Tensions rise in Sri Lanka enclave

Tension is growing between soldiers and civilians in the army-held enclave of Jaffna in northern Sri Lanka as fears rise of a return to civil war with Tamil Tiger rebels.

    Peace vigils on New Year's Eve did little to ease tensions

    Sri Lanka's Human Rights Commission said on Friday that complaints of abuse against the army have grown since dozens of troops were killed recently in suspected rebel attacks on the peninsula.


    Rohitha Priyadarshina, the commission’s regional co-ordinator, said: "After those attacks, we have been getting more complaints. Some report missing people, some were arrested by the army."


    Other residents have reported being beaten up at army checkpoints, he said.


    Of nearly 30 complaints of missing people, the commission was able to trace the individuals in all but four cases. Their families said they had all been taken by the army.


    The military says Liberation Tigers of Tamil Eelam (LTTE) rebels, who have threatened to resume the war unless they are granted wide autonomy in the north and east, are trying to goad the army into over-reacting to win international sympathy.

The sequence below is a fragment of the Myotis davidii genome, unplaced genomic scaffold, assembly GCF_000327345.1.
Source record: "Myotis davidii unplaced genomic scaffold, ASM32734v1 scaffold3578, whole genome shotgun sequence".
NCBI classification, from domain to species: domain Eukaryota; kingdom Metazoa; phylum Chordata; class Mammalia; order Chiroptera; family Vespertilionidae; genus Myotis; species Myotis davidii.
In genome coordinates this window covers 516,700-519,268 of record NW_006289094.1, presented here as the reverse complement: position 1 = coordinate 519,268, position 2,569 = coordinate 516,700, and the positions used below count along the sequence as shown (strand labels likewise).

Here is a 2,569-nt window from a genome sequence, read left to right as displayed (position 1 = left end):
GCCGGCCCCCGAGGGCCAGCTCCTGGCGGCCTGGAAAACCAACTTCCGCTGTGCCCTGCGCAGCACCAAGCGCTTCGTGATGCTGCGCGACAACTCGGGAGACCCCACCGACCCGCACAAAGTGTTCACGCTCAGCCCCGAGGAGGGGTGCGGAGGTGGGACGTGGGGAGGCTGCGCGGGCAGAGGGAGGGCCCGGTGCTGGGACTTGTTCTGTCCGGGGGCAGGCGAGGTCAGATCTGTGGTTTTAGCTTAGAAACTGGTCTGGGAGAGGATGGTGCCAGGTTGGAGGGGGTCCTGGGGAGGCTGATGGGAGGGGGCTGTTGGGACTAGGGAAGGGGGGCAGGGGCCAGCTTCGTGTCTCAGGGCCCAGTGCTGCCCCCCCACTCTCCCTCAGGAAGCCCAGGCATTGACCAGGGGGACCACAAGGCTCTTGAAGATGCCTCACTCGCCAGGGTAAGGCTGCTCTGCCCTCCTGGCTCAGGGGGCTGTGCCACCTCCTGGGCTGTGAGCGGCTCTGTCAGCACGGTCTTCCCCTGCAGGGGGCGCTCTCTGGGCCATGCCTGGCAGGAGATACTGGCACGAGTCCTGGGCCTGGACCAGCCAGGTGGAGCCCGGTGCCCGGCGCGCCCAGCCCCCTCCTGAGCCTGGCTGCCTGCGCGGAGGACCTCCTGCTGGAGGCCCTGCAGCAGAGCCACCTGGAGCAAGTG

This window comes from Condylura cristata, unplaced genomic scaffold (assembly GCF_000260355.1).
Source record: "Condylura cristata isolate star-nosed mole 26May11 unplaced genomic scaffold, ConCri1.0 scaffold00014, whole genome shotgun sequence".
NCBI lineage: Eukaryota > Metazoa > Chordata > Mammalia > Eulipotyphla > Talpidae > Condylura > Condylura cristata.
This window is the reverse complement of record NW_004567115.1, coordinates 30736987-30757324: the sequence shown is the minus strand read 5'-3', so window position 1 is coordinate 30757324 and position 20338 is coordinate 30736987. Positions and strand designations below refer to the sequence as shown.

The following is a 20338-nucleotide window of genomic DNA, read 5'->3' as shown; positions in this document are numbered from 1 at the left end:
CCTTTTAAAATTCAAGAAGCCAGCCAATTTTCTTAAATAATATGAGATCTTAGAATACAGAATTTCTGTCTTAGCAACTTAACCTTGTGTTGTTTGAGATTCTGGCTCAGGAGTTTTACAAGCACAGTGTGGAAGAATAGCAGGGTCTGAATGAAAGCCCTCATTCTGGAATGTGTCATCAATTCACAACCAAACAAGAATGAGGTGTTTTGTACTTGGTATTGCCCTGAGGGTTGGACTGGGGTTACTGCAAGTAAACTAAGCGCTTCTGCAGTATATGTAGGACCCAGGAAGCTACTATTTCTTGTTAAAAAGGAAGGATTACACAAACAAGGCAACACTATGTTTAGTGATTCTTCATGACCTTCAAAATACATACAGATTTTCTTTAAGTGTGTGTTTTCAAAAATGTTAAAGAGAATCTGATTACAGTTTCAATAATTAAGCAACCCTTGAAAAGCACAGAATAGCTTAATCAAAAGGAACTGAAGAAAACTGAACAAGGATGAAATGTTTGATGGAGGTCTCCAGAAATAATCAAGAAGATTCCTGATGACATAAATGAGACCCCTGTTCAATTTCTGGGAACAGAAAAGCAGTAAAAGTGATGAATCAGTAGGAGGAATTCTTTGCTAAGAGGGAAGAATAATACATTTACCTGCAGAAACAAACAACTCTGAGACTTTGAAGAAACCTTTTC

One officer said: "They shoot at us and hope that we will fire back. But we do not fire if there are other people in front of us. We only shoot if we can see the target."


    Full-scale assault


    Army officers say they are receiving intelligence about the rebels from residents and claim that three-quarters of the local population opposes the Tigers.


    But many residents said they resent what they see as an army occupation. They feel sidelined economically by the southern Sinahlese and want to administer their own affairs.


    Troops say they expect more attacks in the weeks to come, and possibly even a full-scale assault from rebel territory. The city of Jaffna, which was lost by the Tigers to the army in 1995, appears to be the rebels' main focus.


    Analysts say regaining control of the city would be a key rebel objective if there is a resumption of the decades-old war, which killed more than 64,000 people before a truce in 2002.


    Rise up and fight


    The Human Rights Commission says it has received complaints that the Tigers are recruiting child soldiers and torturing people.


    But on the streets of Jaffna, it is the army that is blamed for beatings, rape, harassment and theft, particularly after the recent attacks on troops.


    "The violence is entirely instigated by the army," one local man told Reuters. "If they continue behaving like this, war will come. It looks as if, more than the LTTE, the people themselves will rise up and fight. We will definitely offer our support to the LTTE."

    SOURCE: Reuters


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